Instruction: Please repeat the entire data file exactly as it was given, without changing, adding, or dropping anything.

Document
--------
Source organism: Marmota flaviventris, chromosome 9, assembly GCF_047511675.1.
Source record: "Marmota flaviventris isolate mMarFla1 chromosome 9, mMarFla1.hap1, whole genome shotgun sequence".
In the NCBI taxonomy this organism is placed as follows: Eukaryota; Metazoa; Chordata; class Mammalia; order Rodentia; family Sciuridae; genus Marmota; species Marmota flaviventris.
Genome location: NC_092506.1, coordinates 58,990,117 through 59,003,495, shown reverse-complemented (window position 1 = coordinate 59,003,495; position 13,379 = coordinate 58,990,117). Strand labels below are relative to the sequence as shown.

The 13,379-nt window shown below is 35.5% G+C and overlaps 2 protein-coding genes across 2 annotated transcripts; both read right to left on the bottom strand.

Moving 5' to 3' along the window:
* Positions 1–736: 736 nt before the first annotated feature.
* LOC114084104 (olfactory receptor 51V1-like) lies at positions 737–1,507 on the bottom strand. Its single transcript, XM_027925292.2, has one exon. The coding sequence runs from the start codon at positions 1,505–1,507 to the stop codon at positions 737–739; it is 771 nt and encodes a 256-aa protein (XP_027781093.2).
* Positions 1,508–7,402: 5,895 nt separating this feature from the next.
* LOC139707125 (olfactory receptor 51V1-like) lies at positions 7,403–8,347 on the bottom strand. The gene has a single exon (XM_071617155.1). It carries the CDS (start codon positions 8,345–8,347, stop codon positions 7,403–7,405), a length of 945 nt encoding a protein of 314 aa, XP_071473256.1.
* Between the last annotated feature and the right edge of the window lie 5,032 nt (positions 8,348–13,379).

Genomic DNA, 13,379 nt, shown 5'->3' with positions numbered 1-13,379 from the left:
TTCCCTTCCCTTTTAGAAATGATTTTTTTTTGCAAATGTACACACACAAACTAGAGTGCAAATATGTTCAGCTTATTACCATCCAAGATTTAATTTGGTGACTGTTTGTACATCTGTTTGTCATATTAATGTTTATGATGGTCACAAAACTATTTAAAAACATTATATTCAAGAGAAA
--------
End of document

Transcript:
Source organism: Marmota flaviventris, chromosome 9, assembly GCF_047511675.1.
Source record: "Marmota flaviventris isolate mMarFla1 chromosome 9, mMarFla1.hap1, whole genome shotgun sequence".
In the NCBI taxonomy this organism is placed as follows: Eukaryota; Metazoa; Chordata; class Mammalia; order Rodentia; family Sciuridae; genus Marmota; species Marmota flaviventris.
Genome location: NC_092506.1, coordinates 58,990,117 through 59,003,495, shown reverse-complemented (window position 1 = coordinate 59,003,495; position 13,379 = coordinate 58,990,117). Strand labels below are relative to the sequence as shown.

The 13,379-nt window shown below is 35.5% G+C and overlaps 2 protein-coding genes across 2 annotated transcripts; both read right to left on the bottom strand.

Moving 5' to 3' along the window:
* Positions 1–736: 736 nt before the first annotated feature.
* LOC114084104 (olfactory receptor 51V1-like) lies at positions 737–1,507 on the bottom strand. Its single transcript, XM_027925292.2, has one exon. The coding sequence runs from the start codon at positions 1,505–1,507 to the stop codon at positions 737–739; it is 771 nt and encodes a 256-aa protein (XP_027781093.2).
* Positions 1,508–7,402: 5,895 nt separating this feature from the next.
* LOC139707125 (olfactory receptor 51V1-like) lies at positions 7,403–8,347 on the bottom strand. The gene has a single exon (XM_071617155.1). It carries the CDS (start codon positions 8,345–8,347, stop codon positions 7,403–7,405), a length of 945 nt encoding a protein of 314 aa, XP_071473256.1.
* Between the last annotated feature and the right edge of the window lie 5,032 nt (positions 8,348–13,379).

Genomic DNA, 13,379 nt, shown 5'->3' with positions numbered 1-13,379 from the left:
TTCCCTTCCCTTTTAGAAATGATTTTTTTTTGCAAATGTACACACACAAACTAGAGTGCAAATATGTTCAGCTTATTACCATCCAAGATTTAATTTGGTGACTGTTTGTACATCTGTTTGTCATATTAATGTTTATGATGGTCACAAAACTATTTAAAAACATTATATTCAAGAGAAA